Are you going through a tough time? Is life a struggle right now? Could it be that God is trying to get your attention? Could it be that He is trying to awaken you out of your spiritual slumber? Is it possible that God loves you so much and that He wants you to be His with such intensity that He will stop at nothing to turn your heart to Him?

Sunday – May 21, 2017 Genesis 39:1-33 “From the Penthouse to Prison”

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Genesis 39:1-3
Now Joseph had been taken down to Egypt; and Potiphar, an Egyptian officer of Pharaoh, the captain of the bodyguard, bought him from the Ishmaelites, who had taken him down there. The Lord was with Joseph, so he became a successful man. And he was in the house of his master, the Egyptian.”

Each of us wants to succeed in life. But if we want true success, it’s crucial to work out a biblical definition of the term. Otherwise, you’ll be like the guy who climbed the ladder of success only to find that it was leaning against the wrong wall. You’ll waste your life pursuing the wrong goals and making wrong decisions. If our target is wrong, we will fail even if we hit it.

Our American culture defines success primarily in financial terms, throwing in, perhaps, the ideas of power, fame, and the elusive quality: “happiness.” As Christians, we can easily see the fallacy in defining success in those terms, and yet often we are influenced by our culture more than we care to admit. Many pastors succumb to the prevailing definition, thinking that if you pastor a large church, or gain national recognition through writing a book or speaking at important gatherings, you are successful. Christians reveal their skewed definition of success when they rush out to buy the latest story of some celebrity who has made a profession of faith, or when they parade famous athletes before the church as if they were spiritual authorities. So we need to bring into sharp focus the biblical answer to the question, “What is true success?”

Was Joseph more blessed by God or more successful when he was at the top of Potiphar’s household than when he was in the dungeon? They were just different phases of God’s training program in which He was preparing Joseph for the job He had for him under Pharaoh. Joseph was truly successful, whether he was in Potiphar’s house or in the prison, because God’s hand was on him. I believe that is the biblical definition of true success. True success is to have God’s blessing on your life. If you have God’s blessing, you have everything, even if you’re poor and unknown; if you lack God’s blessing, you ultimately will have nothing, even if you’re rich and famous now.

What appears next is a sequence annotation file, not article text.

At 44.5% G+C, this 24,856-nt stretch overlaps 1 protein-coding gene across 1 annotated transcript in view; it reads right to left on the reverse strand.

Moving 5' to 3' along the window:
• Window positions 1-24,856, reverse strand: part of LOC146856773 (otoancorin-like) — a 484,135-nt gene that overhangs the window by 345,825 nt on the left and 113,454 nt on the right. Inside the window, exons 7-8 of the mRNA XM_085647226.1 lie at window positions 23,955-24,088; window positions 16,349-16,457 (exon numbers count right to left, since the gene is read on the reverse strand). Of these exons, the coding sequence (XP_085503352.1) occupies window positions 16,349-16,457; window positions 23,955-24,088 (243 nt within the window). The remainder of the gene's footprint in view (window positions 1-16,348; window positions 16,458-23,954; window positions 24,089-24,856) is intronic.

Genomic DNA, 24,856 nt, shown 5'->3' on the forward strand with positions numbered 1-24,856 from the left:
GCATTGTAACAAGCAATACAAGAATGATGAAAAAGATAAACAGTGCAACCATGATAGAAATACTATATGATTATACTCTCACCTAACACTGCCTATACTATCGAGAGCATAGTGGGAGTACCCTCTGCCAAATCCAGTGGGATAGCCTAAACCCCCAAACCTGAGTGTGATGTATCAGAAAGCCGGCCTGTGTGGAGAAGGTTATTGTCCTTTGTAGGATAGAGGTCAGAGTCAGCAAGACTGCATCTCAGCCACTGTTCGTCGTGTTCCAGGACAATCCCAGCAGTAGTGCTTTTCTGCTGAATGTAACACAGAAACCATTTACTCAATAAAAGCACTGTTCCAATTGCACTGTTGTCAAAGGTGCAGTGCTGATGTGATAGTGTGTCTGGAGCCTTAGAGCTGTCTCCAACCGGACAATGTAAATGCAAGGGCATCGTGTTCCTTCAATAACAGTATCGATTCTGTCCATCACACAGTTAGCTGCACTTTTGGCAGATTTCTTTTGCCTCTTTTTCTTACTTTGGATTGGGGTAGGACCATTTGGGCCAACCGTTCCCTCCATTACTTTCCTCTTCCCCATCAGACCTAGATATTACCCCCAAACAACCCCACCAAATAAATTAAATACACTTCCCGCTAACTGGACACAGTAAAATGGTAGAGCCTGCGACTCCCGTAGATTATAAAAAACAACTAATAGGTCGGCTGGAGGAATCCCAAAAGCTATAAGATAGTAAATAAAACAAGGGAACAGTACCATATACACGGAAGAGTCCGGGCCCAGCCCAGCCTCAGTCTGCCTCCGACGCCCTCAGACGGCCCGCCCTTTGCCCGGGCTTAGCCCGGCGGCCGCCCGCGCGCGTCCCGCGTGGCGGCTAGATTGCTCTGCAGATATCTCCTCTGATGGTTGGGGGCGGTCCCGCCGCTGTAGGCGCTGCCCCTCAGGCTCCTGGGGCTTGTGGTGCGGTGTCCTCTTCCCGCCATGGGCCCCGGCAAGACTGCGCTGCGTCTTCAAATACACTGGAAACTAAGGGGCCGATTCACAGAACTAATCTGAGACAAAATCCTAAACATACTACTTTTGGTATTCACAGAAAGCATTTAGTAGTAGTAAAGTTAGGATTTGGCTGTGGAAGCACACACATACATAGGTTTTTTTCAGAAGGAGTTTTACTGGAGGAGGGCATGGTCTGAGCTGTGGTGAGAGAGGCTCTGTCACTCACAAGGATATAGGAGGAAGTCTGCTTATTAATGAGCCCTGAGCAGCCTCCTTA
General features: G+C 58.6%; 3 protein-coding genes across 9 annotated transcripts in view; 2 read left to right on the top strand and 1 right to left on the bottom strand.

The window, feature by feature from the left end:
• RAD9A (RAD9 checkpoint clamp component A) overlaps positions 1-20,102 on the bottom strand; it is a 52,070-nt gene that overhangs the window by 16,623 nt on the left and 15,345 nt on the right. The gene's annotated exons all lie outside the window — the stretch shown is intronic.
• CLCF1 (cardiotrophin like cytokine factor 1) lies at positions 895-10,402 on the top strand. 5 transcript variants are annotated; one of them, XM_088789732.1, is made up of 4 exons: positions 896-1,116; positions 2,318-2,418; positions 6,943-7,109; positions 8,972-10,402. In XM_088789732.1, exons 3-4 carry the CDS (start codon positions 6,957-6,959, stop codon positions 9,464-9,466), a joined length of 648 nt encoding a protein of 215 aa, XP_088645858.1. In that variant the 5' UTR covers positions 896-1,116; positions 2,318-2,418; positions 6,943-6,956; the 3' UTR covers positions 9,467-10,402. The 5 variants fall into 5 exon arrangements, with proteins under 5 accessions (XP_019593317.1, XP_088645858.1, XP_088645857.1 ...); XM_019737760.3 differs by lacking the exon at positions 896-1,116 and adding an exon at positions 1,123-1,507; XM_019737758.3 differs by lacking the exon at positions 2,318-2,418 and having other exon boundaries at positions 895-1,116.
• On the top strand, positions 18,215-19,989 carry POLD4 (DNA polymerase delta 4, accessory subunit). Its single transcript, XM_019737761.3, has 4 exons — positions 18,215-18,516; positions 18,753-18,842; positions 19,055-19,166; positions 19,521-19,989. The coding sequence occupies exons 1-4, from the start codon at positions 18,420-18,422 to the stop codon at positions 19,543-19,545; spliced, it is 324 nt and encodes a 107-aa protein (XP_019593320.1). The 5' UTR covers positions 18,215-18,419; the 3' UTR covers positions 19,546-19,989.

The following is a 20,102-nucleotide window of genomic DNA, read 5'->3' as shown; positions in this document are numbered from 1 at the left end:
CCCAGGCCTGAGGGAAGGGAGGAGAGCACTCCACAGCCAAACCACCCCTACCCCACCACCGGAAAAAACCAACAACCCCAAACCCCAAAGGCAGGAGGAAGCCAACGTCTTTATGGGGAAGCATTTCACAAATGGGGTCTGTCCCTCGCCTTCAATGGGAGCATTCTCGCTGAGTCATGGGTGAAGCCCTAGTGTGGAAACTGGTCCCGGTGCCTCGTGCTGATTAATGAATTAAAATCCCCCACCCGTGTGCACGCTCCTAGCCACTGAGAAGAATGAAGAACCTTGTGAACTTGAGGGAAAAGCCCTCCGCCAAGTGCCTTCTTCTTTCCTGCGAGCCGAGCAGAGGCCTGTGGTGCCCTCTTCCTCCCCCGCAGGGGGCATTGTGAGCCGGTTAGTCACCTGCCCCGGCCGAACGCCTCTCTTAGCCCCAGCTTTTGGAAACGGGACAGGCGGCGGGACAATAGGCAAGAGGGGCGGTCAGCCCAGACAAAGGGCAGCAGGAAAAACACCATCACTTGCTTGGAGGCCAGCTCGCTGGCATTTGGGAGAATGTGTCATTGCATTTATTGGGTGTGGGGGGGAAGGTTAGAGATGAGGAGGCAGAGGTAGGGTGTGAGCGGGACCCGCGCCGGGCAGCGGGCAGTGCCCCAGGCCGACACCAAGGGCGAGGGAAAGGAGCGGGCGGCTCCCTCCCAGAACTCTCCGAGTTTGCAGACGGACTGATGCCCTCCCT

I want each of us to covet God’s blessing for yourself. Like Jacob wrestling with the angel, we all should say, “I will not let you go unless you bless me” (Gen. 32:26). You can live a comfortable Christian life, serve in the church and succeed in worldly terms. But if you lack God’s blessing on your life, you’ve missed true success. True success is when it can be said of us, whether we are in Potiphar’s house or in prison: The Lord is with that man or woman. Being blessed by God, we then will be used as His channels of blessing for the nations through the Lord Jesus Christ.

Sunday – April 23, 2017 Genesis 36:1-43 “A Successful Man Who Failed with God”

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Genesis 36:31
Now these are the kings who reigned in the land of Edom before any king reigned over the sons of Israel.”

While Esau was out conquering the land of Edom, founding a nation, fathering kings, and making a great worldly success of himself, Jacob was quietly living in a land he didn’t even own, the land where his fathers had sojourned. While Esau’s descendants were mighty chieftains, famous in their day, Jacob’s descendants were down in Egypt, enslaved to Pharaoh. By Moses’ day (over 400 years later), Israel was a fledgling nation of slaves, recently escaped from Egypt, owning no land of their own. Edom was an established kingdom that had the power to refuse Israel passage over their land. But this tour through Genesis 36 shows us that God, not man, writes the final chapter of history. These men, successful by the world’s measure, passed off the scene and were soon forgotten as others clamored to take their place. Fame is a fleeting thing.